The new YouTube ad, which features Rizzle Kicks giving their take on the classic 90’s ‘Summertime’ collaboration by DJ Jazzy Jeff (who cameos) and the Fresh Prince aka. Will Smith, is a four-minute music video that allows shoppers to click through and purchase the clothes and picnic items modelled. The campaign was created by Havas SE Cake and made in partnership with Universal Music Group.
Although the shoppable technology isn’t live yet (it is expected to be activated in the coming days), Kenyatte Nelson, marketing director at Very.co.uk, revealed to Marketing Week that the fashion retailer is already hard at work on pushing the technology to other social media platforms.
He said: “We are currently in alpha testing with Instagram to understand how to use it as a shoppable platform– so you can look at our pictures and instantly buy the items. They are very secretive so there isn’t a concrete time frame but we’d hope to launch it by next year.”
Nelson believes brands have struggled to make the most of platforms such as YouTube and Instagram by using them for “inauthentic” marketing experiences. He says he is confident that Very’s forward-thinking approach will allow it to get closer to rivals such as Next.
“We have moved to invest millions in social media as we want to make sure we do it right,” he added.
“At the moment you see a lot of brands just force fitting their TV ads onto YouTube or copy and pasting their print ads onto Instagram – then they’re surprised when people don’t engage with their campaigns. We’re realising that you have to build original experiences to succeed on those platforms and that’s our focus.”
Very isn’t the only brand to launch a shoppable YouTube ad with the likes of Asda having done so in the past. Nelson is “convinced” the video platform will become key to online shopping experiences in the future.
“I think to get to that upper echelon where H&M and Next operate, we have to really drive our own brand and innovating through social media can be the key,” he said.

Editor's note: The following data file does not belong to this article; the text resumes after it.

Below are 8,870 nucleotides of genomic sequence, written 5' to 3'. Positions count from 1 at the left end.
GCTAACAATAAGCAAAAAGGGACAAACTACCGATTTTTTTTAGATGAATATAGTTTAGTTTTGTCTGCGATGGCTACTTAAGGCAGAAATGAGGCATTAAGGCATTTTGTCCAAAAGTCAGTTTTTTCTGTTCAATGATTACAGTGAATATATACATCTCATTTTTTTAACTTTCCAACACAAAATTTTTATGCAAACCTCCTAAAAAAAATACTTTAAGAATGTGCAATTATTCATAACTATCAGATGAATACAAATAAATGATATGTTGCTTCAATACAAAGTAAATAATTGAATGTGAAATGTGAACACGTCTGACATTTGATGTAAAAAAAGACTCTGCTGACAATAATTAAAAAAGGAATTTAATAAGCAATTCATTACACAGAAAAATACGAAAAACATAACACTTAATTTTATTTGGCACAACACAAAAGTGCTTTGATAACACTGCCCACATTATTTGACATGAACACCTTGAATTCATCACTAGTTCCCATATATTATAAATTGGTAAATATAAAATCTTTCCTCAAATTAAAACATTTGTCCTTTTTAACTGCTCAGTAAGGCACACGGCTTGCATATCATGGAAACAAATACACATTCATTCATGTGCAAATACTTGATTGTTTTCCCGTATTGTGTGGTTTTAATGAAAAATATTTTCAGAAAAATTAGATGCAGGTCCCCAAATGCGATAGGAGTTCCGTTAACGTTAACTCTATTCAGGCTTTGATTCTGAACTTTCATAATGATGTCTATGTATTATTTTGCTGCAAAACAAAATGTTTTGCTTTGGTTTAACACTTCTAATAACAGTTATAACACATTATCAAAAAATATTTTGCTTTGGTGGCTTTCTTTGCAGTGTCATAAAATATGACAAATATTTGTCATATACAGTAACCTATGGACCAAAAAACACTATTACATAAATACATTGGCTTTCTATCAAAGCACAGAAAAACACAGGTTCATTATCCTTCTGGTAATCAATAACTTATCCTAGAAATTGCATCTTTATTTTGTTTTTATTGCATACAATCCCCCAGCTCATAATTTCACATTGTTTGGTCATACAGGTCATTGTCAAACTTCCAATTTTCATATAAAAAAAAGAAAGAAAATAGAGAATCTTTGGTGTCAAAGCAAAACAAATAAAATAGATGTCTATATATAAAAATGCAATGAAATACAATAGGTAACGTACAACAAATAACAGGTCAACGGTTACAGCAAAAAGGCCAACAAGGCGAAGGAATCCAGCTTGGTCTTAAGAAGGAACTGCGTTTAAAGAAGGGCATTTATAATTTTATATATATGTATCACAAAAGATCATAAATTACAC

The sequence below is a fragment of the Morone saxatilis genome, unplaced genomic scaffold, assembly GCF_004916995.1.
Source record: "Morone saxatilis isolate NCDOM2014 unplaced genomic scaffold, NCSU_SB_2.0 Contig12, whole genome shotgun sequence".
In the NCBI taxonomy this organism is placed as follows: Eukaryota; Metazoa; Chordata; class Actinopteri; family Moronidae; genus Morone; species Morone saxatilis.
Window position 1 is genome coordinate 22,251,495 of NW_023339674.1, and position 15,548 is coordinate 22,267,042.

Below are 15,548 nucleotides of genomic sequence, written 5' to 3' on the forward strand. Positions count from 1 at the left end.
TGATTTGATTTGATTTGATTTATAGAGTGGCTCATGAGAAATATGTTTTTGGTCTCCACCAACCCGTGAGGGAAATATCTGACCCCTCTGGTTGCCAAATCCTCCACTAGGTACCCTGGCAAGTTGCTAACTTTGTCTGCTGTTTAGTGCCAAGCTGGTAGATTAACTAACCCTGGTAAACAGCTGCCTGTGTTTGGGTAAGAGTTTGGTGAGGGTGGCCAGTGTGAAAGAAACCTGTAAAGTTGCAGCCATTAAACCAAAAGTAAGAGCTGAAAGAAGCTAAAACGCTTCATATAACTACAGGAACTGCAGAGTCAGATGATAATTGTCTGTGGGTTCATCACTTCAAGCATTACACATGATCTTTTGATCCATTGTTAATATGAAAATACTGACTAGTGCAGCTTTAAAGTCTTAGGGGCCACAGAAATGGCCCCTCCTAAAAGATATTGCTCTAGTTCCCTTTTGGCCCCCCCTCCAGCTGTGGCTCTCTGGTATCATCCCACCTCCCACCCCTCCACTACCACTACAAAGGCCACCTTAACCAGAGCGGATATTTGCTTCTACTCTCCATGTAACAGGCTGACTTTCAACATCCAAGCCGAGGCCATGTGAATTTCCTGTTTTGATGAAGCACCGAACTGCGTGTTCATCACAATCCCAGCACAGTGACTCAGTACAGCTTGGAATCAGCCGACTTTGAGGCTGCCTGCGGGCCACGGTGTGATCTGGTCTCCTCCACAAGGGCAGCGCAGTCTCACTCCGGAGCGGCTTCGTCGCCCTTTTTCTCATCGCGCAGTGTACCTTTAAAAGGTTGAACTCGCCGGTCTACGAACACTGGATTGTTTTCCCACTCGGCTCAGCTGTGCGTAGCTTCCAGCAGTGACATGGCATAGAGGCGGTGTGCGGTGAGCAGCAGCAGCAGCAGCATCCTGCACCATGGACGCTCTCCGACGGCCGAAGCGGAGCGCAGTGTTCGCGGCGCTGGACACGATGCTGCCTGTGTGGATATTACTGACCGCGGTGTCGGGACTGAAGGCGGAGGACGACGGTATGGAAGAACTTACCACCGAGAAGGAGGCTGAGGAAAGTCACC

“We know our core female customer is overindexing on YouTube and watching music videos. So to take fashion purchases onto that platform in a non-intrusive way, while she’s most engaged, is a big win.”
The changing nature of product placement
Nelson says the “Summertown” section, which hosts the new ad, on very.co.uk has more views in one day than the website’s most popular pages.
He explained: “Our intention for the mid to long term is to exploit this shift, along with the likes of YouTube and Instagram, further and further.”
“In the US, where I’m from, there is a show called Scandal and the main character Olivia Pope always wears a beautiful coat, it could be a Burberry or a Calvin Klein. It is a running joke that this thing sells out the next day and the viewers are watching just as much for the outfit as the storyline. We cannot ignore these trends and as marketers we cannot underestimate that power of music and pop culture.”
He also believes the music industry will benefit from the rise of product placement. “If I’m Universal, our partner with Rizzle Kicks, launching a new artist is expensive. I think you can offset those costs by using partner brands to show up in overt or not so overt ways in a music video. The same thing can apply for TV and videos looking to fight back against the rise of the ad-free subscription model too. This is the future.”